Rick was preparing the patio for a bbq that we were having. He spied one snail on the wall. He plucked it from the wall, despite the snail's valiant attempt to hang on.

I carried him/her (how do you know which gender a snail is?) to a more suitable habitat.

Rick doesn't appreciate snails even if the Aztec moon god Tecciztecatl bore a snail shell on his back as a symbol of rebirth. Maybe that last snail (or at least Rick hopes there are no more hiding in the rubber tree) was more than a symbol of rebirth.

Wednesday, July 23, 2014


Rick had that look on his face, the one that said, if I stay quiet what she says will make sense.

I had just said, Harry Fear, "Fear what a name for a reporter."

Fear was delivering a report from Gaza.

"He's really brave."

Rick's confused look did not go away.

"What does brave have to do with FIFA?"


We went back and forth as Rick tried to fathom what I said.  Finally it became clear. My Boston accent had struck again. FEAH was what he heard.

Tuesday, July 22, 2014

Sneakers I could buy

I haven't bought sneakers (trainers in Brit. Eng, baskets in French) in years because I haven't been able to find any without an ugly logo.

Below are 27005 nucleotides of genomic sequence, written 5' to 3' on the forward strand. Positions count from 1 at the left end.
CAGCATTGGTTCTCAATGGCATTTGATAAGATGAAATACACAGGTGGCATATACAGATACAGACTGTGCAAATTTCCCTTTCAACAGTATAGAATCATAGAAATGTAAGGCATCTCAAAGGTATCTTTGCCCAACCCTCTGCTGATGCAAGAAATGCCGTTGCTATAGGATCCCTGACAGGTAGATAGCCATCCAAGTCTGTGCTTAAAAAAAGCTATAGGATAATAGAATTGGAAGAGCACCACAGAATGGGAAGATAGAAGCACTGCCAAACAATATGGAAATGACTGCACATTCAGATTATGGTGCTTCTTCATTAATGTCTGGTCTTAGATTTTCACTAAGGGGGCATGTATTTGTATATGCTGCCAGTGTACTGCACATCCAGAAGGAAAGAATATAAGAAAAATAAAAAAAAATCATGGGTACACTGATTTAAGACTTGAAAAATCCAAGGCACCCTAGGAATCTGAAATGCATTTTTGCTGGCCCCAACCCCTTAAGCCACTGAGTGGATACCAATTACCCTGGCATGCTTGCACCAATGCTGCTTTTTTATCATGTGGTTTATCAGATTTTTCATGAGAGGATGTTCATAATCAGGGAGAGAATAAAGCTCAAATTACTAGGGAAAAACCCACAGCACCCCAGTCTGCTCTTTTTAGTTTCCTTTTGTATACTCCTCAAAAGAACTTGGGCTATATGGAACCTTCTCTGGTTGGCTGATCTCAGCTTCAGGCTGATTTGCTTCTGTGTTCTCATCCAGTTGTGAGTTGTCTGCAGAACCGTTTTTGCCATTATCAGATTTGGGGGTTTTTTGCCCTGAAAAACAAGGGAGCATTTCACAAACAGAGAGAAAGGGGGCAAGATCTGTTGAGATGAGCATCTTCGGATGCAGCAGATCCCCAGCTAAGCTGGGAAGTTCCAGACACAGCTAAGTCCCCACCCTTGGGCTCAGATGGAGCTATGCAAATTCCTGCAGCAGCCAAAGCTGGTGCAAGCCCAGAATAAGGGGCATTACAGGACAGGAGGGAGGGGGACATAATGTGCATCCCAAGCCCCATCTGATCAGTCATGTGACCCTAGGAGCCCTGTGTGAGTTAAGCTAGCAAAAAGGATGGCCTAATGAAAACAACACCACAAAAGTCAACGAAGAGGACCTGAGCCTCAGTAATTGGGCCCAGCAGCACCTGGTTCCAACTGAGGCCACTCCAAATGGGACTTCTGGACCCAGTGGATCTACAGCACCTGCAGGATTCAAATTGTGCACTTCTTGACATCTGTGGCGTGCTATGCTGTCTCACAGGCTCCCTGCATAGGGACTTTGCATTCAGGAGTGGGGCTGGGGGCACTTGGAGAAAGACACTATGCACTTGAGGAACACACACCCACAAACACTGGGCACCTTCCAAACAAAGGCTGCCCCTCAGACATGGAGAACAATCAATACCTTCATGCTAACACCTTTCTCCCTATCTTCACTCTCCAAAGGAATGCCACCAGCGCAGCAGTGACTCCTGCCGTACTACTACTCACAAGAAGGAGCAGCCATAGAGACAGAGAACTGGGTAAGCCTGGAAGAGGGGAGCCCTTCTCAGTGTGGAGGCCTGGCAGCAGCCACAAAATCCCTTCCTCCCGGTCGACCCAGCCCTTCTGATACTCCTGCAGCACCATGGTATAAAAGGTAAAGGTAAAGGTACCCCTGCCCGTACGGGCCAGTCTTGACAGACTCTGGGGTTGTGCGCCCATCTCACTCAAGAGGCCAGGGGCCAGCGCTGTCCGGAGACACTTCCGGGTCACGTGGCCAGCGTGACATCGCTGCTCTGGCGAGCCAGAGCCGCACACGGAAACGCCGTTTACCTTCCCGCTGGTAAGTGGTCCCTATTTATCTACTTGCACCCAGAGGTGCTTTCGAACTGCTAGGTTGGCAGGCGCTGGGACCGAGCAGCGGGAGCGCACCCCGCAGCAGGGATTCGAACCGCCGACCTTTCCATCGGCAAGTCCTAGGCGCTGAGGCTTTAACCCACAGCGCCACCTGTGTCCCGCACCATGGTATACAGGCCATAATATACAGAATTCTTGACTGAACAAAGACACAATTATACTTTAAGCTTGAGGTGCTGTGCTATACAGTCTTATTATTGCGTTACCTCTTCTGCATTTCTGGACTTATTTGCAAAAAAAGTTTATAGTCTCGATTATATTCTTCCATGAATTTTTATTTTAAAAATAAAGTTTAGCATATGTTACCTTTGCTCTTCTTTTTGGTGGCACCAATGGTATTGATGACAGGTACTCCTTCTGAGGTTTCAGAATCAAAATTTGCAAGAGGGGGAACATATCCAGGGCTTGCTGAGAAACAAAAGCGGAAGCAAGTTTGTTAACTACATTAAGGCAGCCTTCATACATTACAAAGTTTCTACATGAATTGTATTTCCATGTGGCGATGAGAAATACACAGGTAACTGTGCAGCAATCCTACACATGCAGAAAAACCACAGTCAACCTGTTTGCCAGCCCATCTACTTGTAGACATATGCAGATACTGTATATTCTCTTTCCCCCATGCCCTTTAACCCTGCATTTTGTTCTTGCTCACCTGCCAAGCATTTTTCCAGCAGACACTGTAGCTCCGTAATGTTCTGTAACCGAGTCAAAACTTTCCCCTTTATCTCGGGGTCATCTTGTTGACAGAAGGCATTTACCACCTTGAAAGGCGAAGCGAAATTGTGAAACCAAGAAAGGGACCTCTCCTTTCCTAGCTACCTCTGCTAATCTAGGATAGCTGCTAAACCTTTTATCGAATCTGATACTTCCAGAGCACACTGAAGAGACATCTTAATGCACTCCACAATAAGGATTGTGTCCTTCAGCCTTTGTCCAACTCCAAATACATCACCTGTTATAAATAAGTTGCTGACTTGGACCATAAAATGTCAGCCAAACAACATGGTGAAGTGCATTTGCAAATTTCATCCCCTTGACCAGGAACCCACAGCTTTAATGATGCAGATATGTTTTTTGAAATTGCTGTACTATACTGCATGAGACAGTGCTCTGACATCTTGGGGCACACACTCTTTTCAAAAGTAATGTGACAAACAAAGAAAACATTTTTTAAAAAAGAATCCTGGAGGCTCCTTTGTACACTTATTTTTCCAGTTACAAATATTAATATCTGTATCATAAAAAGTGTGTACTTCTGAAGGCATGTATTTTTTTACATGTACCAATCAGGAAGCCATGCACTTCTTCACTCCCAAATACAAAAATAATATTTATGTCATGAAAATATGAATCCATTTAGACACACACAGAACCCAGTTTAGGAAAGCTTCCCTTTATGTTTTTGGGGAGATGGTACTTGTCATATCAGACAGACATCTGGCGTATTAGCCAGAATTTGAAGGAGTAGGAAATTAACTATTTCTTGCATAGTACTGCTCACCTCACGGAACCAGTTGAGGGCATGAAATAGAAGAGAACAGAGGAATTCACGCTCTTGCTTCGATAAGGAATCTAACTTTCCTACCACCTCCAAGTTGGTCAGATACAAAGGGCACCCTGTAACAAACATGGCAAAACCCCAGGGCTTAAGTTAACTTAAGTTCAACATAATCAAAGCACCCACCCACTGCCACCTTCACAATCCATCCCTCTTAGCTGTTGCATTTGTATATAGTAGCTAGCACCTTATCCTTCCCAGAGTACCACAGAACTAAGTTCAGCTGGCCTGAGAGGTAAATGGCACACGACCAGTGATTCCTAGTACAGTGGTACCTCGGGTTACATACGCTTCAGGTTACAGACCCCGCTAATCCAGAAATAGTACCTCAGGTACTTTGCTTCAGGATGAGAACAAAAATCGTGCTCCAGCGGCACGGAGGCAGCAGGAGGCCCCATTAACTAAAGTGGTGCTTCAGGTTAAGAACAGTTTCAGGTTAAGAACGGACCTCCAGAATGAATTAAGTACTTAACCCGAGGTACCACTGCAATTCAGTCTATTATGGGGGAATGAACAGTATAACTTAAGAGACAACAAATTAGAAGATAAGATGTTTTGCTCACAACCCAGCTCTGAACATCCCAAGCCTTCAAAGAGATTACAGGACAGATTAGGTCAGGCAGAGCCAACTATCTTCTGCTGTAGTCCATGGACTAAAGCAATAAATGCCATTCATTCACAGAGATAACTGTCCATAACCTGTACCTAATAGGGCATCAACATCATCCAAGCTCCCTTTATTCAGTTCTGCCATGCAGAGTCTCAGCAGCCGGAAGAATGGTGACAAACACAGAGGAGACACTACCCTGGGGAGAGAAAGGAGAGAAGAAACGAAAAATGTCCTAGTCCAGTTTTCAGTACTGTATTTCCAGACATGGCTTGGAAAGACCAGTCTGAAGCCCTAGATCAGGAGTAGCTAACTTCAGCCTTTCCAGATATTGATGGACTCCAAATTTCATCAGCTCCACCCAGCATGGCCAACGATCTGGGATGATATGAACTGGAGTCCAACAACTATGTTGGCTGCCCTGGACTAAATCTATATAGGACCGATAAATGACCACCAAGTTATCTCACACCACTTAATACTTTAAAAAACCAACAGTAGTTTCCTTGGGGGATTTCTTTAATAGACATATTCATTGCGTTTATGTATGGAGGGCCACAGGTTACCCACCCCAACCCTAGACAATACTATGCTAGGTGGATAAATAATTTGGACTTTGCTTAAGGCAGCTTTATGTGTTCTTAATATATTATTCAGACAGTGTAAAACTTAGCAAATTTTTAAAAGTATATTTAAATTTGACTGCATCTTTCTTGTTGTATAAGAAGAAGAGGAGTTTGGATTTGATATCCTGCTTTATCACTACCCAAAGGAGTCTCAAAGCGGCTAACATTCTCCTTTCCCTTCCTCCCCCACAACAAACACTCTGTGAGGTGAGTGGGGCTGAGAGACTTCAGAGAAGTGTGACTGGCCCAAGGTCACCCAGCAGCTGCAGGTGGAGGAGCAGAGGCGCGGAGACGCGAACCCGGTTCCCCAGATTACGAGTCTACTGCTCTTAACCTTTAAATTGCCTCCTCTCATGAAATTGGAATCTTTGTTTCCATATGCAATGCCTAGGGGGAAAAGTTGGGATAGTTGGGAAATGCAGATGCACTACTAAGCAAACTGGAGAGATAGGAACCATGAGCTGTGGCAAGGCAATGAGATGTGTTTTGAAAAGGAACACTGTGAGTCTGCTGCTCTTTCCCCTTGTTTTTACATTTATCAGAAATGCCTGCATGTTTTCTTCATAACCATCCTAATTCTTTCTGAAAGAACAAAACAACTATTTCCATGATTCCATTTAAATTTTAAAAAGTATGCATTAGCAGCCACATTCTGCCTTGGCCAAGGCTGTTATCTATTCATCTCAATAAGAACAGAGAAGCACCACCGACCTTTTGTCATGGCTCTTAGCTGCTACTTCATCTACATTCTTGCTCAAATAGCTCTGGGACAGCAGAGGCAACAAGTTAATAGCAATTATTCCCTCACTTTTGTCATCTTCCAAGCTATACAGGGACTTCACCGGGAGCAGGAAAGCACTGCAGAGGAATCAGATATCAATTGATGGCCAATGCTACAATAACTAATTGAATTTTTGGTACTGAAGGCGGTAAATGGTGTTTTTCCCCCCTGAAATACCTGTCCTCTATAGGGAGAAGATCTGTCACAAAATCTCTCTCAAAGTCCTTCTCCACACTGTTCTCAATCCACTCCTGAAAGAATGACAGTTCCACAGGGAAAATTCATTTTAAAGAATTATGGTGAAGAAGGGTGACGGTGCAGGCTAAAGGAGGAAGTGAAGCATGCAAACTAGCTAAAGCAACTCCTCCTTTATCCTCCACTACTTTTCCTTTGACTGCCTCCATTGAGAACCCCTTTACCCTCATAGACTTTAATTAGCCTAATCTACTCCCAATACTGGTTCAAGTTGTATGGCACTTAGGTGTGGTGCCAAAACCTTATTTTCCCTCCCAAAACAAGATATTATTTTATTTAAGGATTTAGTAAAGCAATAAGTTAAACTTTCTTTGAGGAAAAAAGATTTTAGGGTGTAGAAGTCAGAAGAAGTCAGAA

I'm logo adverse. If I wear something with a logo I'm announcing to the world "Hey, look how dumb I am. I was fooled into giving free advertising to some corporation and probably paid more than if it didn't have a logo. And they think I'm so dumb, that I will believe because I'm sporting this stupid logo, people will think I'm smarter or richer than I am."

If I do have something with a logo, I take it off or cover it up. I have a lovely Nike sweat suit, although you'd never know it. I've sewn three adorable kittens over the logo. 

I'd happily wear Nike products if they would pay me even a fraction of what they pay Roger Federer.